Properdin is one of the six proteins involved in activation of the alternative pathway. It stabilizes the central enzyme in the amplification process and thus accelerates activation . Although first identified in 1959 , it was not until 2007  that it was shown to be a pattern recognition molecule capable of binding to Neisseria gonorreae, necrotic human cells, and fungi and initiating activation of the alternative pathway [16–18]. People with properdin deficiencies have recurrent episodes of meningococcal [43–45] infections suggesting that recognition and elimination of these organisms are uniquely dependent on properdin. Certain molecular structures recognized by properdin have been proposed, such as cell surface GAGs, DNA, as well as non-sulfated glycoconjugates [16,18,46].
C3b attaches covalently to targets being attacked by all three pathways of complement as illustrated in Figure 1. This critical step in complement activation is not normally thought of as a target recognition event, however, C3b exhibits strong preferences (Table 2) among different sugars (carbohydrates are its preferred attachment site on most targets) and an even stronger preference for amino acid hydroxyl groups (Thr, Ser and Tyr) when they are available [47–51]. Attachment to xylose is preferred 12-fold over attachment to inositol and two fold over attachment to glucose (Table 2). Even preferences for particular hydroxyl positions on sugars have been demonstrated . Attachment to the phenyl hydroxyl group of tyrosine is preferred 50-fold over glucose and the ester link to amino acids is more stable than that to sugars. In one case it was shown (Figure 3) that a series of yeast mutants capable of synthesizing surface polysaccharides terminating with one, two, three or four xylose sugars (the most highly preferred sugar for C3b attachment) exhibited a 4-fold difference in C3b attachment efficiency . The rate and extent of complement activation by these yeast also reflected this quantitative difference suggesting that the specificity measured with sugars is relevant to complement activation .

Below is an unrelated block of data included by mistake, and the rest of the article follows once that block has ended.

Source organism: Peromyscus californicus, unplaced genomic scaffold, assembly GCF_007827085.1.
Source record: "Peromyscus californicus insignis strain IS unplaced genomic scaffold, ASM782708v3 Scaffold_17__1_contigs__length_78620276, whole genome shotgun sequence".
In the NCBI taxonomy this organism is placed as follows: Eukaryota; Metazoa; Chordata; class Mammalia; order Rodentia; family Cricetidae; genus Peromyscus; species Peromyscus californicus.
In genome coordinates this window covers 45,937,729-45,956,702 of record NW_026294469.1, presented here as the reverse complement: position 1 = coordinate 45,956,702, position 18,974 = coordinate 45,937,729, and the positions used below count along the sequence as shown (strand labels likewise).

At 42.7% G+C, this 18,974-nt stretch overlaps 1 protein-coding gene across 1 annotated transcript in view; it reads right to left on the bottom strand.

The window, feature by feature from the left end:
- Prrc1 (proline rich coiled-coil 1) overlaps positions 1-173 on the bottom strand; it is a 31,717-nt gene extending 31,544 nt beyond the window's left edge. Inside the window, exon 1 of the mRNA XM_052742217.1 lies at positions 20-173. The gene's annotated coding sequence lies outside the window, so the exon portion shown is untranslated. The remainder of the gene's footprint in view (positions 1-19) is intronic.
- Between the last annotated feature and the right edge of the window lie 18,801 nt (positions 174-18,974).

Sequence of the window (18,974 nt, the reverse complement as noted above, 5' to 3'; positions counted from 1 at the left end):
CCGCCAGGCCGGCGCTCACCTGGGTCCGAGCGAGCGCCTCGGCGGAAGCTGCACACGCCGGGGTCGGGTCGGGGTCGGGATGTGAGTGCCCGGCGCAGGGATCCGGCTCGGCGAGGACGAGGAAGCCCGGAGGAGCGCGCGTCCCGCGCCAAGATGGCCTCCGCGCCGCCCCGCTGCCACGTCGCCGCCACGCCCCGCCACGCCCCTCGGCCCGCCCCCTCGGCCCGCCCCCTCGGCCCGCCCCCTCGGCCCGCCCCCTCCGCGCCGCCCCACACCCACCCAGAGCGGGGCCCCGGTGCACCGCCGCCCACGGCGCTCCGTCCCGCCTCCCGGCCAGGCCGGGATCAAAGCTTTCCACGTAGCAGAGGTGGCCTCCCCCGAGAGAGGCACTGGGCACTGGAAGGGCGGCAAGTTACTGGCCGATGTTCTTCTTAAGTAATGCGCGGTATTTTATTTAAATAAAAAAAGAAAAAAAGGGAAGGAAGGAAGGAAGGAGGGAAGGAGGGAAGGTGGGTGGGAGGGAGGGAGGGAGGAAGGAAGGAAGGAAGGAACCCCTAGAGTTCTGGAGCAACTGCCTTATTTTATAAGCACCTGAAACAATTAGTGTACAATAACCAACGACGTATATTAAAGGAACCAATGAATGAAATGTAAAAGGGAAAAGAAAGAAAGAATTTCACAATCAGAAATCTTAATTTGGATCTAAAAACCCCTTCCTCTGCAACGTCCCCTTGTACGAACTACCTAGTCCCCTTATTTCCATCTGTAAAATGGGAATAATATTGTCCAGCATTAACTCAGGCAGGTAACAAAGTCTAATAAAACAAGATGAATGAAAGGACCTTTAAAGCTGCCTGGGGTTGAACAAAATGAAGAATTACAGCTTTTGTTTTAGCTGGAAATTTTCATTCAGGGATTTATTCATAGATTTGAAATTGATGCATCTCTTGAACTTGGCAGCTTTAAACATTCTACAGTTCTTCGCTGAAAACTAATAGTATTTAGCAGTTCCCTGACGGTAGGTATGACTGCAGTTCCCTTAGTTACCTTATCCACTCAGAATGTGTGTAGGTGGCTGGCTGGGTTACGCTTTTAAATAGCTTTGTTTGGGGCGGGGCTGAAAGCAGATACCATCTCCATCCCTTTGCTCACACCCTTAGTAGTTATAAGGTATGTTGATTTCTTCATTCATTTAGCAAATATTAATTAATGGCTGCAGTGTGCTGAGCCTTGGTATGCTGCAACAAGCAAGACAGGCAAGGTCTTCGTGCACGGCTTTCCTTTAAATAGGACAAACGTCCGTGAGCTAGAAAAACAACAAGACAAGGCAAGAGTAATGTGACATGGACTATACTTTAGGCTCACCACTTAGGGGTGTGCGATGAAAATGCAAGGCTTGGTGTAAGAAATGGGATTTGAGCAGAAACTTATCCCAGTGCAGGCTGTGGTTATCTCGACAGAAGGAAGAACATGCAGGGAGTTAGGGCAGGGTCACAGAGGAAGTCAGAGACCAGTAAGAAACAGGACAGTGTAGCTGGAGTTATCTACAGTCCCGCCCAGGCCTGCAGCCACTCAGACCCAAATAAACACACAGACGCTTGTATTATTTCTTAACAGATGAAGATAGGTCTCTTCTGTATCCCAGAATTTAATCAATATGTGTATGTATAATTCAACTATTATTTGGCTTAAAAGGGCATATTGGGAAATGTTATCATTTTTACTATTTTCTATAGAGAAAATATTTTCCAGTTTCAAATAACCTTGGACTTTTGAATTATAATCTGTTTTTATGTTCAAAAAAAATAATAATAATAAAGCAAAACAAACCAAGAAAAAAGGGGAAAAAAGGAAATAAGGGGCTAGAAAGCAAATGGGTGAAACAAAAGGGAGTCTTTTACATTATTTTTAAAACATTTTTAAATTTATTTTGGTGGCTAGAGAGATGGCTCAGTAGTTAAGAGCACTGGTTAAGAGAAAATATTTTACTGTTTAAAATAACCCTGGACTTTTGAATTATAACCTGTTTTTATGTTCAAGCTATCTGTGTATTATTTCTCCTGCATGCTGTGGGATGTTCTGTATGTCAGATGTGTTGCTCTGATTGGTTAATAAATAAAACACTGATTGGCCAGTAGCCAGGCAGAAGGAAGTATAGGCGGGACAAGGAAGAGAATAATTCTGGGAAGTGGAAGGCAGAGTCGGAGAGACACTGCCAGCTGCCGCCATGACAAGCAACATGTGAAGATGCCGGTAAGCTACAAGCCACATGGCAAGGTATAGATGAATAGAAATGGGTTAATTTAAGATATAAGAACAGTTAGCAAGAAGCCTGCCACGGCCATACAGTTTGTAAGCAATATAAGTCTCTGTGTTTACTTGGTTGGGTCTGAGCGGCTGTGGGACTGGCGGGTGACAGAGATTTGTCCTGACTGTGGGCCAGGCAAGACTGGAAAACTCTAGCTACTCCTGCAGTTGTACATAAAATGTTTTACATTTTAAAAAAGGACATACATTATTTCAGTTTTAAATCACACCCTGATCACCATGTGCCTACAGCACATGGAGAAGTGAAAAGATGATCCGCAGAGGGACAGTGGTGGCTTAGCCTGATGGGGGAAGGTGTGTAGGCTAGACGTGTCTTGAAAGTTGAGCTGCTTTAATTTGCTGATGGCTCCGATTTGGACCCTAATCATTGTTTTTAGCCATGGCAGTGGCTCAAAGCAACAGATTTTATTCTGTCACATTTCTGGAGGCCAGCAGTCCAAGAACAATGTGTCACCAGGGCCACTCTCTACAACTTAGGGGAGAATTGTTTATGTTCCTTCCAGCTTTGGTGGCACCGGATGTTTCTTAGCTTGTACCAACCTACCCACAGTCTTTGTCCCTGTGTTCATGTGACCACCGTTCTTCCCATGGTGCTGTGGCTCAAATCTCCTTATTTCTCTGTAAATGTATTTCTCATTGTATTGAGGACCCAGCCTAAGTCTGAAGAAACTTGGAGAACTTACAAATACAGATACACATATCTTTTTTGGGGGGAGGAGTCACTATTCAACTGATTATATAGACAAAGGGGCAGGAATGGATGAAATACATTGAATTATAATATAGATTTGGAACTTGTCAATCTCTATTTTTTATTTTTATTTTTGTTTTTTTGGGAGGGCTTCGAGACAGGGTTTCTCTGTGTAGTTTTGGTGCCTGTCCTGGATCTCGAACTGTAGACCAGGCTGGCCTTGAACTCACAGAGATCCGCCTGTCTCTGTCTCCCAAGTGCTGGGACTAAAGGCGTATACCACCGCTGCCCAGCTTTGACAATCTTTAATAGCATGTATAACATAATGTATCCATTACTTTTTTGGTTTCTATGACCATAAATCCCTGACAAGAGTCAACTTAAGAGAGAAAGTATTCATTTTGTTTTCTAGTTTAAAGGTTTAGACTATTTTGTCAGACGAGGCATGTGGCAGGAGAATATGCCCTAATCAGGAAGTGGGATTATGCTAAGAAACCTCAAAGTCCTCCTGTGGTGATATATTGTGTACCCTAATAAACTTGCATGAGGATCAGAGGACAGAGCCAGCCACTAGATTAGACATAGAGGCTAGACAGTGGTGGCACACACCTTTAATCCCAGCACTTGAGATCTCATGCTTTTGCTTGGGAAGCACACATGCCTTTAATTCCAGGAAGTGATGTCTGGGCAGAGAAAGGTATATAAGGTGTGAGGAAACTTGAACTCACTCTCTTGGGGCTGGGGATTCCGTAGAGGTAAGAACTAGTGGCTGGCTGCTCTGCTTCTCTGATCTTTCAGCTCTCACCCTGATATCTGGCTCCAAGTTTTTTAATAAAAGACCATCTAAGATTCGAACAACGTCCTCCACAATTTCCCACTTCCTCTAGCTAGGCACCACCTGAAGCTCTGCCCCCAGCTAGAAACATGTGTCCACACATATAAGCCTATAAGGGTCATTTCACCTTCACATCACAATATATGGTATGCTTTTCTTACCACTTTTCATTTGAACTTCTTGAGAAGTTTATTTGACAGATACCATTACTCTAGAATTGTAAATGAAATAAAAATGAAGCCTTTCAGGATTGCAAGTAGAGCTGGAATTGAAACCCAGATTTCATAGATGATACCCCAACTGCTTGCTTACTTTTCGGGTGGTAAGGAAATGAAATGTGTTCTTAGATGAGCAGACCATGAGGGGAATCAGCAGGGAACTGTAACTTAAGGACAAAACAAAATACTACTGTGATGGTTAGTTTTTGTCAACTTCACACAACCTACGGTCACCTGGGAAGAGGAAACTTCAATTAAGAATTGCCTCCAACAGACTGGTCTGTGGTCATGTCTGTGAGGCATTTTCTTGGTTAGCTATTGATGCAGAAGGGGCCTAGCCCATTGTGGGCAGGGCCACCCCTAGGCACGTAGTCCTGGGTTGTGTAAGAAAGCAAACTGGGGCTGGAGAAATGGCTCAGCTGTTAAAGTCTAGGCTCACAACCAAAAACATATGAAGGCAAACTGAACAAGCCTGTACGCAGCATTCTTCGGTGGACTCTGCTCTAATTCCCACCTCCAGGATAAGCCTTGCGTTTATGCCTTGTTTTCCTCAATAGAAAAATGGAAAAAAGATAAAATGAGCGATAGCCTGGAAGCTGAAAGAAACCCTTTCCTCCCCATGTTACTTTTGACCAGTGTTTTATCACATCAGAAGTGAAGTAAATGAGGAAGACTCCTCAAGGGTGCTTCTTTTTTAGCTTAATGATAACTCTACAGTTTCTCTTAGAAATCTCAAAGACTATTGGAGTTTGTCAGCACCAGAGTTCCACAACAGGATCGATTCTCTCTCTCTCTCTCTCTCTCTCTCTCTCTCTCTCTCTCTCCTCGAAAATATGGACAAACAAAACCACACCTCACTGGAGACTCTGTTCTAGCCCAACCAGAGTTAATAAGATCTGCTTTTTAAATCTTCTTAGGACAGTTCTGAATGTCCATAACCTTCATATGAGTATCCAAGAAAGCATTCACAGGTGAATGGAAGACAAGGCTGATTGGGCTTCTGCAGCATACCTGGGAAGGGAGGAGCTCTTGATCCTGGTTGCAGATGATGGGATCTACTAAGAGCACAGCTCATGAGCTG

Antigen-processing cells of the adaptive immune system utilize C3b/C3d-tagged antigens as their preferred antigens, through receptors CD21 and the BCR [52,53], especially during the initial low antigen concentration phase of infections. This suggests that the chemical reactivity of C3b for particular sites on an antigen may be an important step governing antigen selection. It may also be important in regulating the pathway of cellular processing (Th1 versus Th2) . The recent discovery of a completely C3 deficient child with severely impaired B-cell, dendritic cell and T-cell responses supports this conclusion . The fact that the ability of activated C3 to attach to invaders occurred early in evolution suggests that the mechanism of invader identification and tagging by C3 might be an important factor in the selection of antigens. It seems reasonable to expect that the selection of specific structures on target surface molecules by C3b, and the covalent tag it attaches, will influence what polysaccharides and protein fragments are utilized for processing by antigen-presenting cells.
All three pathways of complement activation deposit C3b on their respective targets. If that surface lacks host markers or membrane-bound complement regulatory proteins (i.e., DAF, MCP, CR1, CD59) the alternative pathway will amplify the number of C3b on that surface. This system is capable of depositing millions of C3b protein molecules on a strong activator within five to 15 minutes of first contact with host blood. A single cell will elicit such a response suggesting that during early, low antigen dosage responses the molecules identified and tagged by C3b may have a disproportionate influence on what antigens get processed.